My name is Nick and I’ve been a professional archaeologist for the last 15 years. I’ve been lucky enough to be employed continuously for much of that time when I wasn’t studying and have the opportunity to work across the UK, Ireland and in the Middle East. When I saw the tweets promoting this years ‘Day of Archaeology’, I thought why not, I have time to write a blog post. This was a bit of a change from the last few years and I was surprised to find when I re-logged in its been four years since I last participated. This should probably not be surprising seeing as in that time I have been working full time, undertaking part time PhD research, writing papers for journals, giving papers for conferences and, oh yes, having a life. A busy schedule isn’t unusual for budding or experienced archaeologists, because essentially we do it because it’s the job we love, the profession we choose and so we do all that we can. But can that level of workload be sustainable in the long run?
For me the answer was no, in order to do a good job at work, write papers and pursue research, the actual process of writing and finishing my PhD was falling behind. So after thinking about it for a long time and talking with a supportive partner and family, I decided to make a change and a couple of weeks ago I quit my full time, well paid (with benefits) consultancy job to focus on writing up my PhD full time. A bit risky I know, essentially I still have bills to pay and money to think about it, but it was also the best decision I ever made. I’m now a doctoral student and freelance archaeologist and here are the reasons why it is so great.
- Time. Once you re-prioritise what is important and how you spend your time, a massive weight is lifted off your shoulders. The guilt you feel whenever your down the pub and should be writing eases off (doesn’t disappear entirely I’m afraid) and you know you are spending 40+ hours a week dedicated to what you want, for me it’s my PhD research. Essentially you can spend the time you want on the projects you love.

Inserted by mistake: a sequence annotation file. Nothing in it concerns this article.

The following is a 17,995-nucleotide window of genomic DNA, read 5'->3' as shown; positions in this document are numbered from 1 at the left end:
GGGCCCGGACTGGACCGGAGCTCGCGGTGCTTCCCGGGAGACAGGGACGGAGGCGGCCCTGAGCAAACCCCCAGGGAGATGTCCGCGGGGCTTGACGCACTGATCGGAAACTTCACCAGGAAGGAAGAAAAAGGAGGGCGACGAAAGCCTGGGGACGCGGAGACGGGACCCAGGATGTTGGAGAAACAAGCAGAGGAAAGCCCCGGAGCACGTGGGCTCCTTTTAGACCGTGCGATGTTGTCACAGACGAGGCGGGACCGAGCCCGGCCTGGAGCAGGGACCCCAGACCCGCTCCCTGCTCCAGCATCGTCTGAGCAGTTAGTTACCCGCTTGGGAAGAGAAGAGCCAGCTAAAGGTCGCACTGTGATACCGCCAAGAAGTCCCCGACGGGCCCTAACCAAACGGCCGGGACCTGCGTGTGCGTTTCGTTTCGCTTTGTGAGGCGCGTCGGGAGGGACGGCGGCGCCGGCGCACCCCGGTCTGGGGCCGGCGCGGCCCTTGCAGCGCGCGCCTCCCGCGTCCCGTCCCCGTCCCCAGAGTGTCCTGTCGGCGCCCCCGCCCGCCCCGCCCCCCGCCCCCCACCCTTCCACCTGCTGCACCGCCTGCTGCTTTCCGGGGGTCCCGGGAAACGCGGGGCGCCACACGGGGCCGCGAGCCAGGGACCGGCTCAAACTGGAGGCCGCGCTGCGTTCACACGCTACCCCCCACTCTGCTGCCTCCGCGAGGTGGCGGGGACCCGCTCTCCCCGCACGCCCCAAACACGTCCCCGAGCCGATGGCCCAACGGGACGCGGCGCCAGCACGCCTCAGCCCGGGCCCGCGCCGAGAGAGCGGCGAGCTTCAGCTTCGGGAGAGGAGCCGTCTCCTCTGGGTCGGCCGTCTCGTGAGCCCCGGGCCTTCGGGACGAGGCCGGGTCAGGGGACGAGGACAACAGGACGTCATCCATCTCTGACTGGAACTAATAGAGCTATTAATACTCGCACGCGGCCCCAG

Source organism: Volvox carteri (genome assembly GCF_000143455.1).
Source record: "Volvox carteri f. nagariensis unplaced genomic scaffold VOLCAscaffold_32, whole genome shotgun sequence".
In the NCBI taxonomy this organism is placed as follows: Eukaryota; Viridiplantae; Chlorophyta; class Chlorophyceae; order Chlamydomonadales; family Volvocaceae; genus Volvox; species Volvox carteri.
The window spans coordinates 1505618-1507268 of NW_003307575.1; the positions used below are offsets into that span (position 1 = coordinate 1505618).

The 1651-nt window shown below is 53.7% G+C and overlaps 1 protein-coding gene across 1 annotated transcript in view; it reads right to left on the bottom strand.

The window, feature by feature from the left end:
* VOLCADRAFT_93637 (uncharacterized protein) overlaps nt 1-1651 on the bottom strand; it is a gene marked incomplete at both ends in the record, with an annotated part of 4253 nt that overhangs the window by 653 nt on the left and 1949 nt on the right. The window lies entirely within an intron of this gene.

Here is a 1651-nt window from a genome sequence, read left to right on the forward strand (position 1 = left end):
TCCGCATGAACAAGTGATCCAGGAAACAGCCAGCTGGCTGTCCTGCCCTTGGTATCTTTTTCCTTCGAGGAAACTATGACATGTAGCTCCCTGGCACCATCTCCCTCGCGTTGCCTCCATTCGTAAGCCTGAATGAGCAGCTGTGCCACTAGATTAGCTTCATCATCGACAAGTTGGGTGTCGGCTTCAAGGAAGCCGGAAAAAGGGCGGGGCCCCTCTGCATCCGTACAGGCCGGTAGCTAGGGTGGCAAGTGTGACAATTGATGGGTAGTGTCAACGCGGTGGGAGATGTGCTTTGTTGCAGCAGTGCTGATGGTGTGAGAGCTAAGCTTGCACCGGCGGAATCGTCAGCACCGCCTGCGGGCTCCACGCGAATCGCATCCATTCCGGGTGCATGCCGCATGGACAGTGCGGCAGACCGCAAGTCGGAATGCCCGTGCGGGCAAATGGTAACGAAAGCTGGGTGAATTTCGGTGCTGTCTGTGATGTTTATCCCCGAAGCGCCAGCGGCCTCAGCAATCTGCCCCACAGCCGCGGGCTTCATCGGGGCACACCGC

- Finding the love for archaeology again. I’ve spent 15 years working as a commercial archaeologist and have the luck to work on a number of really interesting sites. However, as I’m sure anyone who’s worked in the commercial sector would admit, there are some really boring jobs you have to do in some pretty awful places. Once I moved onto consultancy, you have to deal with some clients (not all) who don’t want to spend money on archaeology, which is a difficult place to be. I guess the problem is that sometimes you feel pretty far detached from the archaeology that you love and the reason why you do the job in the first place. Once you re-prioritise you focus on those projects that you really want to do and you rediscover that love for archaeology. It’s a pretty great feeling and massively motivating.
- Working freelance is a great challenge. It can sound a bit daunting with all the things that you have to sort out (tax issues, keeping accounts etc), however, there are a lot of great guides out there to help (BAJR, CIfA and HMRC). I’ve made some great friends in archaeology who have been there to help and send some work my way. I’ve also been looking into some part time teaching jobs, which is something I love to do from when I did PGTA work at UCL.
So essentially my Day of Archaeology, unlike all those other years when I couldn’t control where I was, is doing whatever I want. While there are some uncertain times ahead I’m doing all I can to get my PhD research done and forge a new path in the following months, and hopefully years. So today is filled with writing for me, doing some research on the landscape context on Iron Age oppidum surrounding Chichester, which will mean my head will be in some books and I’ll be typing away on the laptop. Perhaps not the most exciting day in archaeology overall but it is a pretty great one for me.